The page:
A deal has been struck between pit bosses and a pension rescue fund to secure the future of Kellingley Colliery and its 700 workers.
UK Coal has called in the administrators after a devastating fire ravaged their Daw Mill mine in Warwickshire earlier this year.
The blaze cost the company £160m in coal and £135m in equipment and closure costs, threatening the future of UK Coal’s remaining two deep mines, six surface mines and thousands of employees.
But the company announced today it will restructure the business, with the loss of 350 Daw Mill workers to save 2,000 jobs over all.
Andrew Mackintosh, director of communications for UK Coal, said: “It’s great news for everyone at Kellingley, where it’s business as usual.
“There’s disappointment for their colleagues at Daw Mill, but this is the best possible outcome. It’s a fabulous day for Kellingley and a huge relief for the remaining 2,000 employees.”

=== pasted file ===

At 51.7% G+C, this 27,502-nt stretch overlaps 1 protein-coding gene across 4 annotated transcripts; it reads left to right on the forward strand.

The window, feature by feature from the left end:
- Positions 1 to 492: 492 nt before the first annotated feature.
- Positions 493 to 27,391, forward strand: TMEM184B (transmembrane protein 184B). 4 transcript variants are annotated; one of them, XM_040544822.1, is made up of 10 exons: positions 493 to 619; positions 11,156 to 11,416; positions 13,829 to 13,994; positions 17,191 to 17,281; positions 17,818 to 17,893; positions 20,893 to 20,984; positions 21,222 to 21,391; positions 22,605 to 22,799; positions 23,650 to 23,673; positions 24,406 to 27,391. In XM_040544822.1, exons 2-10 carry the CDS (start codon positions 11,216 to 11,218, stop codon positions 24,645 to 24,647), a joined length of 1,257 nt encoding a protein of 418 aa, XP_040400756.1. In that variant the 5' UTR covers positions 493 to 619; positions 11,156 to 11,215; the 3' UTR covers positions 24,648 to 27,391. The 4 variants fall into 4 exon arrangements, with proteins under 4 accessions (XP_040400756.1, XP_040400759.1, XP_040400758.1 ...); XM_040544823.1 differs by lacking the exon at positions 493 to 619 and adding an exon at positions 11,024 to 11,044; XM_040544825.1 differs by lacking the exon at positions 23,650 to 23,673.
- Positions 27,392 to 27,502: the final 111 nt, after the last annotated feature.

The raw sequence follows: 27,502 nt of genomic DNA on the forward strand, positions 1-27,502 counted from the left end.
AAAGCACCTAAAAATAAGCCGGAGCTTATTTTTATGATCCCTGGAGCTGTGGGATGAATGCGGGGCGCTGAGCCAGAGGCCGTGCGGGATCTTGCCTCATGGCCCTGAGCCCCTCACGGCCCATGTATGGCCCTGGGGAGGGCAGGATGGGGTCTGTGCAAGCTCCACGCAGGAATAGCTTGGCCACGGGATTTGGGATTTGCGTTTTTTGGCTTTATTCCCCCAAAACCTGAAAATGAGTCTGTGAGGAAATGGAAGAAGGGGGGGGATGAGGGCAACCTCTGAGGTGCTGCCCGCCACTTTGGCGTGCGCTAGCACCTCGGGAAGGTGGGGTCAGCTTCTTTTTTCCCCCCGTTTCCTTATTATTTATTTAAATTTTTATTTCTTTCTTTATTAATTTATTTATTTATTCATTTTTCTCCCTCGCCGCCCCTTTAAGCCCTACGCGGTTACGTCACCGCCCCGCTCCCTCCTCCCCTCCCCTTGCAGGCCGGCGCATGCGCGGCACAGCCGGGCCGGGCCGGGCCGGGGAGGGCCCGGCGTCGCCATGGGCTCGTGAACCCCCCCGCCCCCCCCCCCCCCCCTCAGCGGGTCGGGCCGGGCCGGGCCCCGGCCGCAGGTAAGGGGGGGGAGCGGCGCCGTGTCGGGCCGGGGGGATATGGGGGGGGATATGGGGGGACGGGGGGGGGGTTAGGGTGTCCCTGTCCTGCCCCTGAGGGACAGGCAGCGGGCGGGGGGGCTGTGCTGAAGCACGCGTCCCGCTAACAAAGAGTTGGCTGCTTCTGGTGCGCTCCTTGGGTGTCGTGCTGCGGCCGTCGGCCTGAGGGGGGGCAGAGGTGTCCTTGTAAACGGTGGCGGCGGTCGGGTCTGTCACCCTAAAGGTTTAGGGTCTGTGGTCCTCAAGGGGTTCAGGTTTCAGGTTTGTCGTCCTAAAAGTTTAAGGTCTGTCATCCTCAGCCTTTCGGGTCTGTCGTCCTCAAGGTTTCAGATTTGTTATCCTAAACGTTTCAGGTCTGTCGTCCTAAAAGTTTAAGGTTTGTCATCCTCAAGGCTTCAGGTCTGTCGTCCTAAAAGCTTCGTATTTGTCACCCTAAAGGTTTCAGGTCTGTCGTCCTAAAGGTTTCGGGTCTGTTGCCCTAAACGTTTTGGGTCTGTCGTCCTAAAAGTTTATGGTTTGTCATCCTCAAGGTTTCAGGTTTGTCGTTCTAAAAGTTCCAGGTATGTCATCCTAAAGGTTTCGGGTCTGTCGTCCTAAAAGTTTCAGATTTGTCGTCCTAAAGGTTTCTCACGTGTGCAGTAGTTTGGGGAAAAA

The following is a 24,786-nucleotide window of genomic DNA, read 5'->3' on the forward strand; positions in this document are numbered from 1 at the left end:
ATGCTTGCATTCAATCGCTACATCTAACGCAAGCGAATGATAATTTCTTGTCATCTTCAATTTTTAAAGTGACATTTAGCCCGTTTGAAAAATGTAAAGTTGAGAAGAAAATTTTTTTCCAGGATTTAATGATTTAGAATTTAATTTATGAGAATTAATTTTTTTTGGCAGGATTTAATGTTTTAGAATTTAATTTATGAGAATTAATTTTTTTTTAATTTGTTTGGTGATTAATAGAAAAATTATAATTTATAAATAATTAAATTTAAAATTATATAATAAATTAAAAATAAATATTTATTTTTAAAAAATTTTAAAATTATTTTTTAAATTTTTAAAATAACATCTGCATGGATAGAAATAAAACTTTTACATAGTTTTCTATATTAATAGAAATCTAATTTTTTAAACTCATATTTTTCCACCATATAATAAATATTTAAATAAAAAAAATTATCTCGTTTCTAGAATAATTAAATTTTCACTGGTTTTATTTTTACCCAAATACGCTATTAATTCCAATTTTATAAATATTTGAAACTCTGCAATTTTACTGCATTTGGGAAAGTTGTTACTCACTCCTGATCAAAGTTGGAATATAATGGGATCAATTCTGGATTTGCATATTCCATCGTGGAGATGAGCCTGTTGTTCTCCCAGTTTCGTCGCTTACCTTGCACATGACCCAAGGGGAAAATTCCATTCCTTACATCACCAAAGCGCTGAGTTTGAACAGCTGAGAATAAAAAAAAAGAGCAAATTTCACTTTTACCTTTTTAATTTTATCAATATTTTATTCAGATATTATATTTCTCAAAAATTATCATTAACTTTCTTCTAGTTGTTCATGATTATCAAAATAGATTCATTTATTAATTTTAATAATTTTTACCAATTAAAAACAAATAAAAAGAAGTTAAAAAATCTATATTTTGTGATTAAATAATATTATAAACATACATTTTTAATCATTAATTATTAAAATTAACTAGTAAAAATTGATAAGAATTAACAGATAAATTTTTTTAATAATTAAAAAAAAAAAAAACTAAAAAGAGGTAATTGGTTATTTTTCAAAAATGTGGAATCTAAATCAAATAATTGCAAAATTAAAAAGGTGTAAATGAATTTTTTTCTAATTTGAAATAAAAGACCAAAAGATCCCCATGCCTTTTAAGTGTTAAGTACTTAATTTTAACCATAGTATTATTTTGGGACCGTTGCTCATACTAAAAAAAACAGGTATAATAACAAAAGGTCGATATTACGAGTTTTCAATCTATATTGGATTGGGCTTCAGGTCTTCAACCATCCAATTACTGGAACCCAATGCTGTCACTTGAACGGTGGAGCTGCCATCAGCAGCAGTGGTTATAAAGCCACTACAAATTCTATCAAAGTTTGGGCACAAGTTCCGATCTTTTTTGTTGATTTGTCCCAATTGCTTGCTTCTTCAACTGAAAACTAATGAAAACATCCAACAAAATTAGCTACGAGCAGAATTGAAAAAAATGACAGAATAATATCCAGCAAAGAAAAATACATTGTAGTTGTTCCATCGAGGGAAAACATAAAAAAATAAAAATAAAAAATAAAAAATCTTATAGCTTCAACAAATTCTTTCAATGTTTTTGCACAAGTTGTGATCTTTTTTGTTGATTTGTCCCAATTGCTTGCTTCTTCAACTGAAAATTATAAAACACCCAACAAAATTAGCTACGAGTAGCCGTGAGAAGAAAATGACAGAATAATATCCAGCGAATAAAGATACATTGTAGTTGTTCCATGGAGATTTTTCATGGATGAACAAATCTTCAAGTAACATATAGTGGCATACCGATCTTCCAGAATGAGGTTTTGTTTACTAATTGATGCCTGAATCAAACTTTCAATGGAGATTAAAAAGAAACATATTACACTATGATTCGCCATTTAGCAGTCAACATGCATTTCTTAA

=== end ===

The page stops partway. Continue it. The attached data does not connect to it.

Both UK Coal Mine Holdings Ltd and UK Coal Operations Ltd will cease to exist and their pensions schemes will transfer to the Pension Protection Fund (PPF).
The mining operations will be held in individual companies owned by a new business called UK Coal Production Ltd.
The PPF will not own the new company, but will take on the pension schemes’ assets and liabilities and provide compensation for its members.
Chris Kitchen, secretary of the National Union of Mineworkers, said the news will safeguard jobs at Kellingley but some members will see a ten per cent reduction in their pension entitlement.
He said: “It’s good news for Kellingley as it gives those members a viable future, but the pension is going to be an issue, because PPF benefits are less than what workers would have got originally.”
The Express launched a petition in May to help save the Weeland Road from closure, which was backed by the community, workers and politicans.
MPs Nigel Adams and Yvette Cooper, whose Selby and Pontefract constituencies include the colliery, welcomed the news.
Mr Adams added: “I’m delighted that a deal has been struck to safeguard the future of ‘Big K’ and the 700 jobs.
“It’s been a very difficult few months for everyone but I’m pleased that between UK Coal, the government and PPF this deal has been done.”